In the critically acclaimed book ‘The World Without Us’, readers were asked to envision our Earth, if all humans were to disappear tomorrow. In breathtakingly detailed paragraphs, the author explained how our massive infrastructures would collapse, the ozone layer would replenish, ultraviolet levels subside and flora and fauna would reclaim the earth– a “paradise”. In his closing, author Alan Weisman writes; “Without us, Earth will abide and endure; without her, however, we could not even be.”
To Malaysia’s credit, issues regarding the environment have, in the past years, been an agenda close to the heart of our judiciary, especially of our Chief Justice, Tun Arifin Zakaria. Since his appointment as Chief Justice of Malaysia in 2011, he has been active in furthering the environmental cause both nationally and regionally.
Under his leadership, Malaysia’s judiciary has seen heartening initiatives such as the establishment of two environmental courts, active participation in regional judicial commitments such as the ‘Jakarta Common Vision’ and increased training and education for the members of our Judiciary to implement such commitments.
In his speech at the Opening of the Legal Year 2017, he brought his activism one step further when he recommended that the Federal Constitution be amended to include a right to a clean and healthy environment. The Chief Justice praised as ‘generous and accurate’ the landmark Court of Appeal judgment of Datuk Seri Gopal Sri Ram in the 1996 case of Tan Tek Seng v Suruhanjaya Perkhidmatan Pendidikan which stated that the right to live in a reasonably healthy and pollution free environment is implicit in Article 5 of the Federal Constitution, which guarantees the right to life.
This article aims to look at the status quo of Environmental Law in Malaysia, access our progress in the area according to established yardsticks such as the Environmental Democracy Index and identify areas for improvement with suitable recommendations.
Statistic shows that the number of legal foreign workers in Malaysia amounted to 6.9% of Malaysia’s population of 30 million. The number of foreign workers in Malaysia is so vast that it is equivalent to one-third of the population of Singapore (5.5 million).
However, alarmingly, the actual number of foreign workers could be much higher, in 2014, the United States of America had downgraded Malaysia to tier 3 in its annual Trafficking in Persons Report (TIP). Malaysia's relegation to Tier 3 in the TIP indicates that the country has categorically failed to comply with the most basic international requirements to prevent trafficking and protect victims within its borders.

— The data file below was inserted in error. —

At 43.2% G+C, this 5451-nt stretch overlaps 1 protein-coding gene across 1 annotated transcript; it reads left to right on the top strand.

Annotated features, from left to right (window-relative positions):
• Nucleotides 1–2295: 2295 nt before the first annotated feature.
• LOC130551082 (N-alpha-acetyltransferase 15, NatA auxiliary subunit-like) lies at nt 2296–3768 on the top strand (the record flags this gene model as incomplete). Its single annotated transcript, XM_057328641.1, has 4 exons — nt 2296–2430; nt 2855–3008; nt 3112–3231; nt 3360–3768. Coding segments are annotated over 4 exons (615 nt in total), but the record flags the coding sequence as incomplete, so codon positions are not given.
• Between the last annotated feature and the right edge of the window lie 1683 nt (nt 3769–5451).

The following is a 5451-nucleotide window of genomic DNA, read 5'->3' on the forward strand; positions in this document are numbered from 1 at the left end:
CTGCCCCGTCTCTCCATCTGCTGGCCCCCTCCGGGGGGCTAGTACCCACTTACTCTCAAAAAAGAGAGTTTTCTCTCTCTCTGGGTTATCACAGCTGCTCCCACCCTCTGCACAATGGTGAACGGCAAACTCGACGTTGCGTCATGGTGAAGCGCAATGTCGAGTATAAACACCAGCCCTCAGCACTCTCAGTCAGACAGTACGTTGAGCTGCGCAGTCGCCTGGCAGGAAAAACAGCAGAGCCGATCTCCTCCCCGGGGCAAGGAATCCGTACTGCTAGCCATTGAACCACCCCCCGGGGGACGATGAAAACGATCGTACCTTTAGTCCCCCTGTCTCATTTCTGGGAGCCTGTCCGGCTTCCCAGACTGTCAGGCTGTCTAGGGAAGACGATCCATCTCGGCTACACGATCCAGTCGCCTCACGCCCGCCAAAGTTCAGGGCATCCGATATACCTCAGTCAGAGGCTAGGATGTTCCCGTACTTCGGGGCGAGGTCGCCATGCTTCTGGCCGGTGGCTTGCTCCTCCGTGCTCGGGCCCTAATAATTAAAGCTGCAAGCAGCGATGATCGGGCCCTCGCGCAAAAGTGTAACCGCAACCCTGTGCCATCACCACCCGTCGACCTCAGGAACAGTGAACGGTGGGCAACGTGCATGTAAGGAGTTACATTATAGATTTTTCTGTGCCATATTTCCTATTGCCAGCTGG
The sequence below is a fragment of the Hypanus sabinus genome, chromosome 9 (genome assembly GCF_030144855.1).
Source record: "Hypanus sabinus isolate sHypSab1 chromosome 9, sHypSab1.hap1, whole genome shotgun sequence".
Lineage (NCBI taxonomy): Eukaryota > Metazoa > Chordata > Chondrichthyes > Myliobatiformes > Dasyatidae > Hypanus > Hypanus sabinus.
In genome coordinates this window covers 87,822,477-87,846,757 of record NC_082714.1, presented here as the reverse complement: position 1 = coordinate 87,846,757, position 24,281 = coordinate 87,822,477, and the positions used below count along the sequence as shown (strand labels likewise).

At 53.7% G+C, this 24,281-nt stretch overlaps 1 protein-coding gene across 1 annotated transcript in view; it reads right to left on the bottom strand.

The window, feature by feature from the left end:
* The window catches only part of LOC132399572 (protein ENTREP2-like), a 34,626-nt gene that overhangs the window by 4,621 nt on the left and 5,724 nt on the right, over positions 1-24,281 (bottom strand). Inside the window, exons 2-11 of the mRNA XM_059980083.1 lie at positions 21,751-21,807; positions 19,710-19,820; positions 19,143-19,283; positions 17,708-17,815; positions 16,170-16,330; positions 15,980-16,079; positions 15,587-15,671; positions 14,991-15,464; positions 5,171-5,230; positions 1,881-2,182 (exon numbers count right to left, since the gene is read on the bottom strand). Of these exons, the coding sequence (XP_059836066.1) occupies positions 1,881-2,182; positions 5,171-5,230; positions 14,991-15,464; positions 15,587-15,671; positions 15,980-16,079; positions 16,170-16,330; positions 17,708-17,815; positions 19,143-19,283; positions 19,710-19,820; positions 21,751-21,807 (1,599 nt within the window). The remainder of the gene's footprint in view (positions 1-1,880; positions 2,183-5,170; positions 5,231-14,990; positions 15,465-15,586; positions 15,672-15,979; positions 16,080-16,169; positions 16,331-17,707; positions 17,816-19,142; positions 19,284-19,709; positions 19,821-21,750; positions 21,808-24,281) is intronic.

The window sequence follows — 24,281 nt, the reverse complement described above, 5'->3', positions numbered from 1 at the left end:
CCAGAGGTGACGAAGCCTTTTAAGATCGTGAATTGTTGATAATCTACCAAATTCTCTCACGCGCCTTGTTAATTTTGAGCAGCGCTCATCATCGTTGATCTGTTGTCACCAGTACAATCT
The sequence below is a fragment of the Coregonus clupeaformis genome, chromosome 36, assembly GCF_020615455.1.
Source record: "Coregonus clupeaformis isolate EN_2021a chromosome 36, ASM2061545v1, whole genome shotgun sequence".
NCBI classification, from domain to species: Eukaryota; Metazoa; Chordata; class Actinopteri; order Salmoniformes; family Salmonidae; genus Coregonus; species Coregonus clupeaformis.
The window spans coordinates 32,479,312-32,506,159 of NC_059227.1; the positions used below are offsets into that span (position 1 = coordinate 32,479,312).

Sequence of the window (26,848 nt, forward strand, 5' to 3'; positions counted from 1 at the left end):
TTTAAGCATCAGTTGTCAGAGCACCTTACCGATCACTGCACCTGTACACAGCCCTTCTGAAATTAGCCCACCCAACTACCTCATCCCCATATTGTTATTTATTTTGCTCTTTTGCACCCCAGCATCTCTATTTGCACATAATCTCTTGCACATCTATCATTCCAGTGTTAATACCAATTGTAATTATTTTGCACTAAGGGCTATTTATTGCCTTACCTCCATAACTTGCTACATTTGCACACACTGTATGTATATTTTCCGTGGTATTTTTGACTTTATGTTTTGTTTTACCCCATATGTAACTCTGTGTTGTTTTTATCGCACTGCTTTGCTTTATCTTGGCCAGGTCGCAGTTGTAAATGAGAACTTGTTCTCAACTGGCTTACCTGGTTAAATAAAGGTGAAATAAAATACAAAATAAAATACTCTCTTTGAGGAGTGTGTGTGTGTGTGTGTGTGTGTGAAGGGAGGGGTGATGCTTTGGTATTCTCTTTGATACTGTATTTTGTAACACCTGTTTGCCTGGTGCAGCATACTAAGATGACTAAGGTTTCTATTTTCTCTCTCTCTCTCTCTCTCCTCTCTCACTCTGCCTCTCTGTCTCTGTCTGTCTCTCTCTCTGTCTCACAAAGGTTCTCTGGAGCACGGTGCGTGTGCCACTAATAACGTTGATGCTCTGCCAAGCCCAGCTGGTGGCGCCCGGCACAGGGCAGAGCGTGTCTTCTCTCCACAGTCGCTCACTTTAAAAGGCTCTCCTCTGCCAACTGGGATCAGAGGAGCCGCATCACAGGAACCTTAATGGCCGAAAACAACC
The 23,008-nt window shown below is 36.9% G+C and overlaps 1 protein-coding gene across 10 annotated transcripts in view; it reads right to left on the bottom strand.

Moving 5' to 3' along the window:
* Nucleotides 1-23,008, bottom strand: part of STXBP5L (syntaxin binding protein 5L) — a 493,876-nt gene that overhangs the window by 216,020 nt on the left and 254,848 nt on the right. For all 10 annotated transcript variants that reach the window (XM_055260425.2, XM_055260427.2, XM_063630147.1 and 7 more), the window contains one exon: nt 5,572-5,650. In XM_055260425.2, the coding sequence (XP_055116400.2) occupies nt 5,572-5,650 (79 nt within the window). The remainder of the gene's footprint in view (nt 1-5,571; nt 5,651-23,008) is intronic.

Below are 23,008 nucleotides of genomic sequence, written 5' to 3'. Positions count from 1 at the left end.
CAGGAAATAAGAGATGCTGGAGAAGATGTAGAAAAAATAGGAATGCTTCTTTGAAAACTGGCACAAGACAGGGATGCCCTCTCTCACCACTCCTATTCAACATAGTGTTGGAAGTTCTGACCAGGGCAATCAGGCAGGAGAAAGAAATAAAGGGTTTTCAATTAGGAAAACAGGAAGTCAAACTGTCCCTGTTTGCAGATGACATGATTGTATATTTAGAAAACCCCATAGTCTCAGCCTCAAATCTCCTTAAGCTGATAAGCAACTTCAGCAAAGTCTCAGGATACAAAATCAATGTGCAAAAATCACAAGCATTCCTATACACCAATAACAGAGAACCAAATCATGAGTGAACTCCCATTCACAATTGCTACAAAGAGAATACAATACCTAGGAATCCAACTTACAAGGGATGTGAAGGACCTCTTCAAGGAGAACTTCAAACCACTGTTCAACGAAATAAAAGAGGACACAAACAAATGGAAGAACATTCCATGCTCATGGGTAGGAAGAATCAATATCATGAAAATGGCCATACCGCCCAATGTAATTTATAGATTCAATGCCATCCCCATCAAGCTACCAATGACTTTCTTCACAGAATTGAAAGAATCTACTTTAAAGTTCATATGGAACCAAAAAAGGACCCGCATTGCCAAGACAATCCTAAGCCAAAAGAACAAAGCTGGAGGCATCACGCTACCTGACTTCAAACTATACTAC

Malaysian ranking in the international platform is justified by various evidences of forced labour, and prostitution occurring throughout the country.
I. Introduction of Restorative Justice Practice
The traditional criminal justice system focuses solely on the offender, and how to punish him or her to create a deterrence effect both for that particular offender and for potential offenders within society. At the same time, the system excludes the victims of the crime who are only regarded as witnesses to help the prosecutor prove that the offender is guilty of an offense. This practice has resulted in a disheartening weakness in the current criminal justice system.
Subsequently, after much soul searching and research, a new paradigm of justice known as restorative justice emerged. Restorative justice has been widely developed and applied in many countries to handle crime. Recently, it has developed sporadically in various ways, following from its first experimental inception in North America and subsequently spreading to European and Asian countries.
On the 26th of November 2015, an application for logging permits on gazetted land allocated to Orang Asli was filed and granted by the State Executive Council in Jerantut, Pahang. However, there were allegations that the granting procedure did not incorporate the consent needed from the local Orang Asli community. Instead, pecuniary ‘gifts’ were given to each household as well as a certain sum of ‘donation’ to the local community funds.
Albeit such ‘gifts,' a few joint rallies have been organized by the affected parties such as the Malays as well as the Orang Asli communities residing around the compartment areas against the land development. This conflict between the developers and the local community is especially prominent in Kg. Sg. Kiol as due to the ongoing activities of logging, the Orang Asli living in Kg. Sg Kiol has suffered from contaminated water sources, trespass of land, loss of forest resources and threats from wild animals whose habitat had been destroyed by logging.
This case study aims to analyze the implementation of free, prior, and informed consent in regards to the land rights of Orang Asli residents in general.